For the Patties:
30g unsalted butter
200g raw beetroot, coarsely grated
1 brown onion, coarsely grated
1 tablespoon red wine vinegar
300g mashed potato
1 tablespoon sour cream
1 teaspoon bottle horseradish
Sea salt flakes
Freshly ground black pepper
Plain flour, for dusting
Sunflower oil, for frying


For the Burgers:
4 brioche buns
2 handfuls baby spinach leaves,
4 tablespoons sour cream
4 teaspoons bottle horseradish
Sprigs of dill

Make the Patties:
Melt the butter in a large frying pan.  Add the beetroot, onion and vinegar and cook over medium-low heat for 10 minutes or until softened.  Combine in a bowl with the mashed potatoes, sour cream and horseradish.  Season with salt and pepper and form into 4 even sized patties about 1cm thick.  Put them on a baking tray and chill in the refrigerator for 30 minutes.

Heat the oil in a frying pan over medium-high heat.  Dredge the patties in flour, shaking off excess, and fry for about 2 minutes on each side, until golden-brown.

Make the Burgers:
Split the buns and toast them.  Top the bottom halves of the buns with the patties, then layer with spinach leaves, sour cream, horseradish and dill fronds.  Press the top of the buns on top.

Thursday, 16 June 2016

Passionfruit Melting Moments












I made these on the weekend to take to the volleyball and have with coffee while I sat in the stands of a freezing stadium and cheered for my boys.  A girl's got to keep her energy levels (and core body temperature) up, right?


Passionfruit Melting Moments
slightly adapted from here
Makes 8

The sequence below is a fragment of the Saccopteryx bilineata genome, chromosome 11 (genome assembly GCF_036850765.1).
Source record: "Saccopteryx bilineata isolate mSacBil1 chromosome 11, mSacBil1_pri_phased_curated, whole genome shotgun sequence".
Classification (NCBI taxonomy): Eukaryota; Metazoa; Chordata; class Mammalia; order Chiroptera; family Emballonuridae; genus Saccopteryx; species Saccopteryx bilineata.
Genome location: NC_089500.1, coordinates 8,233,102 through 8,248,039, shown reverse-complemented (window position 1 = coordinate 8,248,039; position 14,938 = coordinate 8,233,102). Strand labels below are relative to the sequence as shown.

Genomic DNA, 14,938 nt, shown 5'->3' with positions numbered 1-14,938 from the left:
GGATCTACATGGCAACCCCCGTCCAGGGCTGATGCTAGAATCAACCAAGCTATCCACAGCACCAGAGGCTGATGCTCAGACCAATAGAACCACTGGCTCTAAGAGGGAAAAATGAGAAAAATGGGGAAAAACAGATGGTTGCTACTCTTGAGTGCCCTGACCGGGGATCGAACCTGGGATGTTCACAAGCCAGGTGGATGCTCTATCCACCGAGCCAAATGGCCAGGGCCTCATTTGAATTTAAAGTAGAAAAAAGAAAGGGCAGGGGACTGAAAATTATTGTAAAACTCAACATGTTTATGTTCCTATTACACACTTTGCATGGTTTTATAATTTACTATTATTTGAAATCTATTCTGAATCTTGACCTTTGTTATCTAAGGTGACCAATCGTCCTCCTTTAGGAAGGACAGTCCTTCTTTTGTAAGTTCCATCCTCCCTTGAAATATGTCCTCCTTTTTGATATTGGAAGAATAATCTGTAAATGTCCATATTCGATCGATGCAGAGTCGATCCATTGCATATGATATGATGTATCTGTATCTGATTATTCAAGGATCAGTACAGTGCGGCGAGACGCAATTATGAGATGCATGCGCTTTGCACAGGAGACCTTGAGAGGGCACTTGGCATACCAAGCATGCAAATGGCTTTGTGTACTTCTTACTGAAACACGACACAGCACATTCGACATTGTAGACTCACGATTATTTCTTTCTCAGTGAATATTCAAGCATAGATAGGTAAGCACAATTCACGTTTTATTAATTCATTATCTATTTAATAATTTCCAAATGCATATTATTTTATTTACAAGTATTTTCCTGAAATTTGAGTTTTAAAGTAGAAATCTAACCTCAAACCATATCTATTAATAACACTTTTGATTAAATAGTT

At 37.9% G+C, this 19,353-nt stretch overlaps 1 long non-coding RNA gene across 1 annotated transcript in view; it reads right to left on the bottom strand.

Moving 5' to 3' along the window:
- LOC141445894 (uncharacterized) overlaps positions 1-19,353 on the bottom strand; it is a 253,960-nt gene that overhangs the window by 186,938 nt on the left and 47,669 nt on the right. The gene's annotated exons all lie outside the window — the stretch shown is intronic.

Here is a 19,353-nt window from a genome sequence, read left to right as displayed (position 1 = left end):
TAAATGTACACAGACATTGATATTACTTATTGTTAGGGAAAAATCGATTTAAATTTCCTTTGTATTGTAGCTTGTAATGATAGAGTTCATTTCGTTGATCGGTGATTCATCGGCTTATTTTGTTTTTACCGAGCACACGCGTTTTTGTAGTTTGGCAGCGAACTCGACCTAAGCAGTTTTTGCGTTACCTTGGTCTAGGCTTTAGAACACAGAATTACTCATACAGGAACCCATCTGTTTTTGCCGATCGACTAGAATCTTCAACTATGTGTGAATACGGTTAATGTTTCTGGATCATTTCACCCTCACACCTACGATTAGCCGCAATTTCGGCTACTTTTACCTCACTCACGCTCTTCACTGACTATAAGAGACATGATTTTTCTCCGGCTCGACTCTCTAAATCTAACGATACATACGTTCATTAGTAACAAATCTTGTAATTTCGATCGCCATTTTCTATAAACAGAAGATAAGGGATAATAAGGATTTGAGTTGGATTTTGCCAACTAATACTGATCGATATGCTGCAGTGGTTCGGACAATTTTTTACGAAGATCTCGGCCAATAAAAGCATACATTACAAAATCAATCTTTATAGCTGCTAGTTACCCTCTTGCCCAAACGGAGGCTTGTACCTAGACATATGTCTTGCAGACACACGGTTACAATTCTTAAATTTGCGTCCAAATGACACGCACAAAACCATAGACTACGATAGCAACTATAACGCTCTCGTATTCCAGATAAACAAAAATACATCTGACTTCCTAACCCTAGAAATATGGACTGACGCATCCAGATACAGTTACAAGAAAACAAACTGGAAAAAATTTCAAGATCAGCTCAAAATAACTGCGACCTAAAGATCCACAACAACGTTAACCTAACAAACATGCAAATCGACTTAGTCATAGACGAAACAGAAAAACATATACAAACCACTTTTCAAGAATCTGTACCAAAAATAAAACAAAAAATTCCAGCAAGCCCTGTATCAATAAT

For the biscuits:
30ml pasionfruit juice (*Put the flesh of about 3 passionfruit into a small blender, pulse briefly just to loosen the flesh from the pips.  Pass through a fine sieve to collect the juice.)
220g unsalted butter, at room temperature
100g pure icing sugar (not icing mixture)
1 teaspoon vanilla extract
250g plain flour (I used "00" flour)
75g cornflour  

For the Filling:
60g unsalted butter, chopped, at room temperature
120g pure icing sugar, sifted
1 1/2 tablespoons passionfruit juice (*Collected the same way as above, adding a few of the pips back into the mixture for visual effect.)

Make the Biscuits:
Preheat the oven to 140C.  Line two baking trays with baking paper.  Set aside.

Put the passionfruit juice, butter, icing sugar and vanilla into the bowl of an electric mixer fitted with the paddle attachment and beat on medium-high speed until thick and pale, about 5 minutes.  Stop the mixer and scrape son the sides of the bowl and add the flour and corn flour.  Mix on low speed until just incorporated and a smooth dough has formed.